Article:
Reinhardt died in 1953, during the period of ascendancy of bebop, so his style faded from the jazz world for a while, but in recent years has made a strong comeback. Numerous groups and artists have taken up the style, including the Hot Club of Detroit, Frank Vignola, and a group called Pearl Django. In the late 1970s, mandolinist David Grisman collaborated with violinist Grappelli, and using the instrumentation of bluegrass launched the whole New Acoustic movement which often borrowed from the swinging acoustic style of Reinhardt.

Now more recently, some pop groups are drawing on the influence, with the jazzy acoustic guitar and violin sound as an inspiration for some interesting hybrids. There was a group called the Lost Fingers, a reference to Reinhardt's famous disability, who did amusing versions of 1980s pop tunes, including techno and punk rock songs in the Django style.

This week, we have the debut album by a Chicago-based group called Le Percolateur, whose new CD is called Pop Manouche. Manouche being a slightly pejorative French word for Gypsy, or the Romani people. And Le Percolateur provides a logical musical combination which, oddly, has rarely been heard before, a Chanteuse style female vocalist with the Django-influenced group. The result is a lot of fun.

Le Percolateur was founded by three women, violinist Marielle de Rocca-Serra, bassist Stacy McMichael and vocalist Candace Washburn. According to their publicity bio, one night the three were playing in an old warehouse when a guitarist named Sam Random was drawn in by hearing the music, and he soon joined the group. With the addition of other guitarist Kevin Rush the quintet who appear on this CD took shape. And unlike most other Django Reinhardt style groups who usually do jazz standards or other cover tunes, Le Percolateur performs all original material on their CD. And the band's influences run wide. They do the expected jazzy music that can evoke 1930s French cabaret, the band also creates tune in a style more typical of a rock band, and they can sometimes get a little ethereal. So the album is as musically interesting as it is rhythmically infectious. It's also lyrically clever much of the time. Vocalist Candace Washburn is a real asset to the group. She is very American, rather than sounding like a French chanteuse but she proves to be quite versatile as well. The band has a number of guests on the album, including a bunch of horns, and occasionally, the group breaks a taboo on the style and includes some electric guitars.

The 50-minute-long, 11-track CD begins with one of their compositions that could have been a rock song. Bad Crazy Day has the a kind of rock energy level and lyrical style. The track shows the high level of musicianship by the band and the appealing vocals of Ms. Washburn. >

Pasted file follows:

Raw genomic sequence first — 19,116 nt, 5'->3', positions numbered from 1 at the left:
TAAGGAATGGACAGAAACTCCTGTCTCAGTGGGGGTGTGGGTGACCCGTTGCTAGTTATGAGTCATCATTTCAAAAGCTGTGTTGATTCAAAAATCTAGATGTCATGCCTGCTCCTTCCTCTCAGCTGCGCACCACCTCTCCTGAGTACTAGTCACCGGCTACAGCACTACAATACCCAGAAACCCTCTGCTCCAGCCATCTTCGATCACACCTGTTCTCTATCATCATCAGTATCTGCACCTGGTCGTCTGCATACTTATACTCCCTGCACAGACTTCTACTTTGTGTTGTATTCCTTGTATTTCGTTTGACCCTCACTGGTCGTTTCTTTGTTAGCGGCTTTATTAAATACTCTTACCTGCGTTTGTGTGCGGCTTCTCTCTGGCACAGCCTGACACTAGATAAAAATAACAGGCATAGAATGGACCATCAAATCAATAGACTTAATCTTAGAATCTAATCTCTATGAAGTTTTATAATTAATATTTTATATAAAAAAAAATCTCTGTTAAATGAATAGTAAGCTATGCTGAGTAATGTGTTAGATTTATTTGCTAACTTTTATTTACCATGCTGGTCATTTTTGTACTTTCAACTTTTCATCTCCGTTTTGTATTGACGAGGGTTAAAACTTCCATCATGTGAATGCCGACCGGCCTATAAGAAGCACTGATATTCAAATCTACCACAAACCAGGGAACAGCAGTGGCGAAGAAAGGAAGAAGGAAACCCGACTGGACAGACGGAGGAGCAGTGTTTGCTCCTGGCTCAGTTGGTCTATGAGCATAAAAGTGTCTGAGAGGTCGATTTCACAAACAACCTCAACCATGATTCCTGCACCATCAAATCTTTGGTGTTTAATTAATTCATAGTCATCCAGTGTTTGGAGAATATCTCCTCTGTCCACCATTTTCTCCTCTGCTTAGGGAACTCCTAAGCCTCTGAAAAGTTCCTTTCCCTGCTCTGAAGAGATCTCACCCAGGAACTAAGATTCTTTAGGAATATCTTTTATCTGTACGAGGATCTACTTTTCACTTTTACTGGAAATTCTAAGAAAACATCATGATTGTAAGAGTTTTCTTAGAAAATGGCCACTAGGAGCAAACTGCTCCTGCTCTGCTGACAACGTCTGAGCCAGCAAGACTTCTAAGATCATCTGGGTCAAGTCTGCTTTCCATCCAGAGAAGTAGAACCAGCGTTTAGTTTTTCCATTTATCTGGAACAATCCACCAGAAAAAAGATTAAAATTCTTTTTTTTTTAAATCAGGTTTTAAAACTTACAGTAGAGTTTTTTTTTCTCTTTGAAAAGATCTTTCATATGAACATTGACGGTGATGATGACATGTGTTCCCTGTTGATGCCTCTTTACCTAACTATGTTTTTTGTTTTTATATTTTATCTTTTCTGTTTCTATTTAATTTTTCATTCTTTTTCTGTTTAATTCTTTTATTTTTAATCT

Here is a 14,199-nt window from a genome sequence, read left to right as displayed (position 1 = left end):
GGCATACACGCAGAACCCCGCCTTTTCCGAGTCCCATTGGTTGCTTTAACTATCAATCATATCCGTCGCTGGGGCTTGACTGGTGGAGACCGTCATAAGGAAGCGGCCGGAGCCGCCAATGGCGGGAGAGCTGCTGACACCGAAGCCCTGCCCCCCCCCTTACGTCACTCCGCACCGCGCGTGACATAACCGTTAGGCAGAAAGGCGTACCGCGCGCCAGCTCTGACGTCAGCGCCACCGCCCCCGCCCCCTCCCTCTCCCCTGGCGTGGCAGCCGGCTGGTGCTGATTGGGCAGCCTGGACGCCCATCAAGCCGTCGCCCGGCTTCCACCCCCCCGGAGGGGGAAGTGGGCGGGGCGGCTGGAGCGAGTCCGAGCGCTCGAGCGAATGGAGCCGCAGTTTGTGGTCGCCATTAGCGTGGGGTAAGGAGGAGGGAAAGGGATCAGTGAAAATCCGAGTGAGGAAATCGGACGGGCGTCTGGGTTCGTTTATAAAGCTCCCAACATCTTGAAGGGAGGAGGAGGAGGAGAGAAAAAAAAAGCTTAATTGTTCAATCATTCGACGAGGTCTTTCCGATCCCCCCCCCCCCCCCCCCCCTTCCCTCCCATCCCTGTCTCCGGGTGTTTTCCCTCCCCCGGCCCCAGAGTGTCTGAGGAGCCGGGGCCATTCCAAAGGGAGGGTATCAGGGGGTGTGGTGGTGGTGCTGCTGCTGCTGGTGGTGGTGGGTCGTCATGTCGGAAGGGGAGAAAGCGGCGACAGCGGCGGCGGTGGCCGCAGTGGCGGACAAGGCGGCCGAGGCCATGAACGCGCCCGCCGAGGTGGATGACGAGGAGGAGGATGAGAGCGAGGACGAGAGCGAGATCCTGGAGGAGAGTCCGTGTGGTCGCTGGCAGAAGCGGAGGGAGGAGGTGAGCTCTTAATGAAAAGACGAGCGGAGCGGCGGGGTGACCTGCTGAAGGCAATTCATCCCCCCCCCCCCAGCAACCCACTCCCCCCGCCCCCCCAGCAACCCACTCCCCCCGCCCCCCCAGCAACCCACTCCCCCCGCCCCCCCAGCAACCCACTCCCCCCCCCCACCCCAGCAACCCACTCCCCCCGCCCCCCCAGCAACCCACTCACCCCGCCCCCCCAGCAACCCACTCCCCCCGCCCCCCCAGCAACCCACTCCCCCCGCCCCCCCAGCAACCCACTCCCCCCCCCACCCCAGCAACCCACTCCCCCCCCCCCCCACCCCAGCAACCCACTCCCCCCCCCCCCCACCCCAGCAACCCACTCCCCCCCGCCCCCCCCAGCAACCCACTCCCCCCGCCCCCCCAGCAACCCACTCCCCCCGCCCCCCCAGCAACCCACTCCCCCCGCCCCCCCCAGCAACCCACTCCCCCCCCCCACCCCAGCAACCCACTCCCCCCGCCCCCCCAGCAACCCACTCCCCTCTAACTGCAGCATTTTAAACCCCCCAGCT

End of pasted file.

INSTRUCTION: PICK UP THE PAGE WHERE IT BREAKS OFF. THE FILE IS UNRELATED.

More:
Another original composition whose style of writing could have come from well outside the jazz world is called Nothing Special. The track featured the guest horn players. >

The Django Reinhardt style is known for being fast and swinging. But Le Percolateur includes some slow ballads. All I Want is You is a pretty waltz that is nicely handled by the group. >

There are two instrumentals on the CD, both of which are rather stylistic eclectic. A piece called Two Weeks conjures Middle Eastern sounds, and is a nice fit for the group's instrumentation. >

Candace Washburn's vocals can be impressive. A song that highlights her singing, as well as one that actually evokes the Gypsy jazz style, is called Goin' Out. >

Waiting for the End of the World features some electric guitar and is reminiscent of the style of Les Paul and Mary Ford, though they never used a fiddle. >

Another of the album's highlights is a piece called Open Up the Door which also features a strong performance by Ms. Washburn. It's an interesting hybrid of styles, with some theatrical or cabaret influences with the jazz swing. > Violinist Marielle de Rocca-Serra gets a solo feature. >

The CD ends with its lengthiest piece, House which features a continually evolving pastiche of styles that allows the group to show off some of its various facets. > Through some overdubbing is a kind string section > as well as an a cappella segment with multiple voices performed by Ms Washburn. >

Pop Manouche the debut full-length album by the Chicago-based group Le Percolateur is an impressive and fun album that continues the revived interest in the style of Django Reinhardt and adds a strong streak of musical eclecticism. The quintet perform original music and make it that way, rather than trying to be authentic revivalists. Vocalist Candace Washburn is part cabaret singer, part pop singer and a bit of a rocker under the surface, and she can match the band's instrumental eclecticism. The rest of the players are first-rate as well. It's also not often that one has a group playing in this style that has three women as members.

Our grade for sound quality is an "A-Minus." The acoustic instruments are well-recorded and have a nice warm sound. But Ms. Washburn's vocals sometimes have more studio effects than this kind of music calls for.

Le Percolateur has emerged as a first rate group that offers something different and an original twist to Gypsy jazz revival, sixty years after the passing of Django Reinhardt. - George Graham, WVIA fm (NPR) - George Graham (May 29, 2013)

"Perfect music for steppin’ out with your babe..."

Le Percolateur is a five piece band with Candace Washburn handling the vocals along with a Semi-Hot Club Of France styled team of Marielle de Rocca-Serra/vio, Stacy McMichael/b, Sam Random and Kevin Rush/g and a series of guest reed and rhythm soloists. Hot stomping “Bad Crazy Day” and “Waiting for the End of the World” feature Washburn’s earthy delivery awhile the team cooks on Bunsen burners on”Dancing in the Kitchen” and “Goin’ Out.” Perfect music for steppin’ out with your babe. - George W. Harris, Jazz Weekly (Aug 01, 2013)